While Hawaii-set Magnum PI and Miami Vice each had a distinct look, both made use of spectacular landscapes just as CSI Miami — , the credit sequence of which features a craft racing across Florida wetlands, does today. Of course crime is intensely narrative driven. But we need a language to talk about these dimensions of contemporary crime programming, quite as much as we need one to discuss the distinctive narrative emphasis of crime drama —- the deductive processes of the procedural, for example, with its emphasis on the reconstruction of events; forensic formats which centre on laboratory work and feature sidebar explanations of techniques and phenomena; or specialist units with their employment of particular knowledge and skills.
From a position of relative neglect, action cinema has been pretty extensively theorised in recent years.
Action television, by contrast, has less often been named and discussed as such. For example, while the intensely paced editing of the action sequence — and the action film as effectively an extended action sequence — is described by Eric Lichtenfeld as a characteristic of s movies, a development signified by the distinctive authorial presence of Michael Bay, a show like Miami Vice had already been associated with what some critics termed an MTV aesthetic.
Lyons notes how Miami Vice was compared by contemporary critics to ensemble cop show Hill Street Blues , and found wanting. The relationship between narrative and spectacle alluded to here has been a significant focus in scholarship on action cinema and has, I would argue, a definite purchase for action television. Far from being extraneous to the development of the narrative or themes of the action film, critics have noted how the spectacular action sequence is intimately and even intricately bound up with these elements.
Taruis, In the s, action-heavy shows such as 24 or NCIS: Los Angeles — nonetheless serve as recognisable variants of crime — featuring what are effectively squad rooms as recurrent sets, coupled with the sort of high-tech equipment showcased in now familiar forensic formats. To some degree this is down to the collapsing together of — or at least mutual exchange between — espionage and crime formats in proliferating specialist units linked to themes of homeland security. That is, these developments have a lot to do with the way that television genres combine and evolve, suggesting just how expansive crime television is today.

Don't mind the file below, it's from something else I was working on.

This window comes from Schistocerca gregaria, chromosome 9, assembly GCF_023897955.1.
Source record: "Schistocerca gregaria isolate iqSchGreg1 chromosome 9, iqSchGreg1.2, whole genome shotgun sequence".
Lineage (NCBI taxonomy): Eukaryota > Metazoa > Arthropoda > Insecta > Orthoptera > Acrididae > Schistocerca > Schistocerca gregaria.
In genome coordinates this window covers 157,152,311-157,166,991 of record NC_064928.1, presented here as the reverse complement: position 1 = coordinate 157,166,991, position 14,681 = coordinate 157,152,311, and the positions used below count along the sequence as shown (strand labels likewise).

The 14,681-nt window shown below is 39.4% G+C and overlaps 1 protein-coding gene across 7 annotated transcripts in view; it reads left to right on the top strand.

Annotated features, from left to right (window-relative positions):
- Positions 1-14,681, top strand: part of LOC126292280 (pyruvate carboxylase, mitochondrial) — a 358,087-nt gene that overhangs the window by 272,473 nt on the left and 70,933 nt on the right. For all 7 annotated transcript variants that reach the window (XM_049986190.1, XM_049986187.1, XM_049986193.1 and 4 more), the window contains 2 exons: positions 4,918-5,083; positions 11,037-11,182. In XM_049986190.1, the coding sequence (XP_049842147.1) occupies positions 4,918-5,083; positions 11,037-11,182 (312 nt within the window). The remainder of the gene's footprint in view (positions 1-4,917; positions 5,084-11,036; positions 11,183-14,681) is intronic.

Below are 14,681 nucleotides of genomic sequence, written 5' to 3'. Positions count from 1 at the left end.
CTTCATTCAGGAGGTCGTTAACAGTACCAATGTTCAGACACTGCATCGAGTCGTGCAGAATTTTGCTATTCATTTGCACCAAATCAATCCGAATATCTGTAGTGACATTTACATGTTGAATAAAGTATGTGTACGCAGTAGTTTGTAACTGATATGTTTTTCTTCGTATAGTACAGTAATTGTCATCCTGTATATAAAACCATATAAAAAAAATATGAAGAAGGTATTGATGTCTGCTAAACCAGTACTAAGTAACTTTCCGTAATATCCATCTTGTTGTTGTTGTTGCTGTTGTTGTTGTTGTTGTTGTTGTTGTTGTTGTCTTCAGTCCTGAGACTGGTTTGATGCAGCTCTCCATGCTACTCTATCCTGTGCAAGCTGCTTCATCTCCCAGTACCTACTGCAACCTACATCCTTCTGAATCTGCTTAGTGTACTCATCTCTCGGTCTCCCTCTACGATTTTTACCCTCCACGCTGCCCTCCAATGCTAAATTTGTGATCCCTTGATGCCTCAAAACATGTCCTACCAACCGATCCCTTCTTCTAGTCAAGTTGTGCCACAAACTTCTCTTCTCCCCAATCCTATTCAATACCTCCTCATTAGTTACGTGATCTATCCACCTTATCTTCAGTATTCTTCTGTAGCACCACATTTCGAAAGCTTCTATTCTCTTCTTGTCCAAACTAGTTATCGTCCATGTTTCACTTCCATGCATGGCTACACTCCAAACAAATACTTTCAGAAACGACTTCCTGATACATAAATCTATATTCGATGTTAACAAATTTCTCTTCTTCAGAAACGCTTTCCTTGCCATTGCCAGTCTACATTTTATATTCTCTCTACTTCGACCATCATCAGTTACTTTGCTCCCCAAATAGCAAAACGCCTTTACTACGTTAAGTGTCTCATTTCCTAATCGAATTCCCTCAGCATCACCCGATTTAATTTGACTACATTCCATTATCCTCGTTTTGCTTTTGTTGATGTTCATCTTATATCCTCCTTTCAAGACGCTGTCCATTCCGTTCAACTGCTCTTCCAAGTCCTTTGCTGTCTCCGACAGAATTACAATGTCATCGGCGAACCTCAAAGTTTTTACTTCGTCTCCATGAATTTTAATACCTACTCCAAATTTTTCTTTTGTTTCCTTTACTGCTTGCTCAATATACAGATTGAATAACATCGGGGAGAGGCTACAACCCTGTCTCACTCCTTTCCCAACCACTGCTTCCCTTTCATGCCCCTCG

Action sequences are a recurrent element of these shows, underpinning an aesthetic of spectacle which in turn seems to respond to technological innovations in image quality. Gunning evokes the film as rollercoaster ride, referencing filmmakers such as Spielberg and Lucas; in action television, producers Donald P.
Synopsis About this title By reconsidering assumptions about mainstream popular culture and its revolutionary possibilities, author Dana Heller reveals that John Waters' popular film Hairspray is the director's most subversive movie. Represents the first scholarly work on any of film director John Waters' films Incorporates original interview material with the director Reveals meanings embedded in the film's narrative treatment of racial and sexual politics "synopsis" may belong to another edition of this title. From the Back Cover : What you really want to watch There are certain films and shows that resonate with audiences everywhere-they generate discussion and debate about everything from gender, class, citizenship and race to consumerism and social identity.
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Hairspray's main character is a pound actor and drag performer, Divine, who not only satirizes myths of gender and maternity, but whose excessive, unruly presence exudes a radical cultural politics. John Water's camp classic is an iconic film that occupies a unique place in the popular imagination, in film studies, and with youth audiences everywhere. Hairspray offers a multi-leveled critique of the American social body, and the contradictory politics of race, sex, gender, class, and culture that underwrite its national mythologies. In this new exploration of the film - which includes original interview material with John Waters - Dana Heller engages readers in thought-provoking discussions about topics ranging from camp and queer theory to gender performance and the body; from debates over postmodern style vs.
Buy New Learn more about this copy. Other Popular Editions of the Same Title. Search for all books with this author and title. Customers who bought this item also bought. Stock Image. Published by Wiley-Blackwell New Hardcover Quantity Available: 1.
Seller Rating:. Hairspray Heller, Dana. Published by Blackwell Pub Revaluation Books Exeter, United Kingdom. New Quantity Available: 5. Hairspray Hardback Dana Heller. Hairspray Dana Heller.